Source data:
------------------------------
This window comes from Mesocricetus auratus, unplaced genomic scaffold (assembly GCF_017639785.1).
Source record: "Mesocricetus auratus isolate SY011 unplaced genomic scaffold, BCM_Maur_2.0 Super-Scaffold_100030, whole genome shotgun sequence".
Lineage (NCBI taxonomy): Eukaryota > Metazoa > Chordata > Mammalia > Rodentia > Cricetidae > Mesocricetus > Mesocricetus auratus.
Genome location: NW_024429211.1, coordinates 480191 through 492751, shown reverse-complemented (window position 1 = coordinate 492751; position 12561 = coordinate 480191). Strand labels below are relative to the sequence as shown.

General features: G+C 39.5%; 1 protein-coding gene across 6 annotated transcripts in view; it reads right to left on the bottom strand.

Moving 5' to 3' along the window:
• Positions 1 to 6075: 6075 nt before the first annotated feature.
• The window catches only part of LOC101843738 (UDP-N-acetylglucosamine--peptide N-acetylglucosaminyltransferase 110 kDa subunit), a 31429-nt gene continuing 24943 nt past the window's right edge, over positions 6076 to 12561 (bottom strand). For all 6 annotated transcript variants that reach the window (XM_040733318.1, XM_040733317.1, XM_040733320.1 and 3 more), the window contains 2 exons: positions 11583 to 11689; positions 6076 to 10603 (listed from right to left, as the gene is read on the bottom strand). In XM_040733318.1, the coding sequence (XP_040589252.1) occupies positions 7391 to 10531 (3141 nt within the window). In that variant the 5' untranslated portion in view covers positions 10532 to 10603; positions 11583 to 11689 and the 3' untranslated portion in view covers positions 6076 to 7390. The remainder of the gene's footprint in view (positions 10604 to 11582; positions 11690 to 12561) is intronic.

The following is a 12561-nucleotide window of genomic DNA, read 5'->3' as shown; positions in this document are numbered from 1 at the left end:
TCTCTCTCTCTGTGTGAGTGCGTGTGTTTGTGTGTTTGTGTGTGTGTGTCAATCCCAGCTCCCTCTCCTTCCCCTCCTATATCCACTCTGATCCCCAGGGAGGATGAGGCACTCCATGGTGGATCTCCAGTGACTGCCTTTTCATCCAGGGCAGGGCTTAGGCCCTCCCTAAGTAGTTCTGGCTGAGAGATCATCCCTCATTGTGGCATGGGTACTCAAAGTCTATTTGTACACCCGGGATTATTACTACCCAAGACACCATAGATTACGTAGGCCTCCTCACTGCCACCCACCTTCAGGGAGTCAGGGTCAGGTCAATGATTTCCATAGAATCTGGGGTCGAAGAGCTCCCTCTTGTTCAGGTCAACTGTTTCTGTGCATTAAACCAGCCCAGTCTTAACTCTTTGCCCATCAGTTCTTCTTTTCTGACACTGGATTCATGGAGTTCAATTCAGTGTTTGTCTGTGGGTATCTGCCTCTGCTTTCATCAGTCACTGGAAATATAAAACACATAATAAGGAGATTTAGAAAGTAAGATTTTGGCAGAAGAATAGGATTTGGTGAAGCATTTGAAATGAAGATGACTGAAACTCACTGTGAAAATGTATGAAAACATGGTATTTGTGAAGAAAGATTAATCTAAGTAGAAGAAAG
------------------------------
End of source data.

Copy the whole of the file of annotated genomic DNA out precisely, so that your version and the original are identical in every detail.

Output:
This window comes from Mesocricetus auratus, unplaced genomic scaffold (assembly GCF_017639785.1).
Source record: "Mesocricetus auratus isolate SY011 unplaced genomic scaffold, BCM_Maur_2.0 Super-Scaffold_100030, whole genome shotgun sequence".
Lineage (NCBI taxonomy): Eukaryota > Metazoa > Chordata > Mammalia > Rodentia > Cricetidae > Mesocricetus > Mesocricetus auratus.
Genome location: NW_024429211.1, coordinates 480191 through 492751, shown reverse-complemented (window position 1 = coordinate 492751; position 12561 = coordinate 480191). Strand labels below are relative to the sequence as shown.

General features: G+C 39.5%; 1 protein-coding gene across 6 annotated transcripts in view; it reads right to left on the bottom strand.

Moving 5' to 3' along the window:
• Positions 1 to 6075: 6075 nt before the first annotated feature.
• The window catches only part of LOC101843738 (UDP-N-acetylglucosamine--peptide N-acetylglucosaminyltransferase 110 kDa subunit), a 31429-nt gene continuing 24943 nt past the window's right edge, over positions 6076 to 12561 (bottom strand). For all 6 annotated transcript variants that reach the window (XM_040733318.1, XM_040733317.1, XM_040733320.1 and 3 more), the window contains 2 exons: positions 11583 to 11689; positions 6076 to 10603 (listed from right to left, as the gene is read on the bottom strand). In XM_040733318.1, the coding sequence (XP_040589252.1) occupies positions 7391 to 10531 (3141 nt within the window). In that variant the 5' untranslated portion in view covers positions 10532 to 10603; positions 11583 to 11689 and the 3' untranslated portion in view covers positions 6076 to 7390. The remainder of the gene's footprint in view (positions 10604 to 11582; positions 11690 to 12561) is intronic.

The following is a 12561-nucleotide window of genomic DNA, read 5'->3' as shown; positions in this document are numbered from 1 at the left end:
TCTCTCTCTCTGTGTGAGTGCGTGTGTTTGTGTGTTTGTGTGTGTGTGTCAATCCCAGCTCCCTCTCCTTCCCCTCCTATATCCACTCTGATCCCCAGGGAGGATGAGGCACTCCATGGTGGATCTCCAGTGACTGCCTTTTCATCCAGGGCAGGGCTTAGGCCCTCCCTAAGTAGTTCTGGCTGAGAGATCATCCCTCATTGTGGCATGGGTACTCAAAGTCTATTTGTACACCCGGGATTATTACTACCCAAGACACCATAGATTACGTAGGCCTCCTCACTGCCACCCACCTTCAGGGAGTCAGGGTCAGGTCAATGATTTCCATAGAATCTGGGGTCGAAGAGCTCCCTCTTGTTCAGGTCAACTGTTTCTGTGCATTAAACCAGCCCAGTCTTAACTCTTTGCCCATCAGTTCTTCTTTTCTGACACTGGATTCATGGAGTTCAATTCAGTGTTTGTCTGTGGGTATCTGCCTCTGCTTTCATCAGTCACTGGAAATATAAAACACATAATAAGGAGATTTAGAAAGTAAGATTTTGGCAGAAGAATAGGATTTGGTGAAGCATTTGAAATGAAGATGACTGAAACTCACTGTGAAAATGTATGAAAACATGGTATTTGTGAAGAAAGATTAATCTAAGTAGAAGAAAG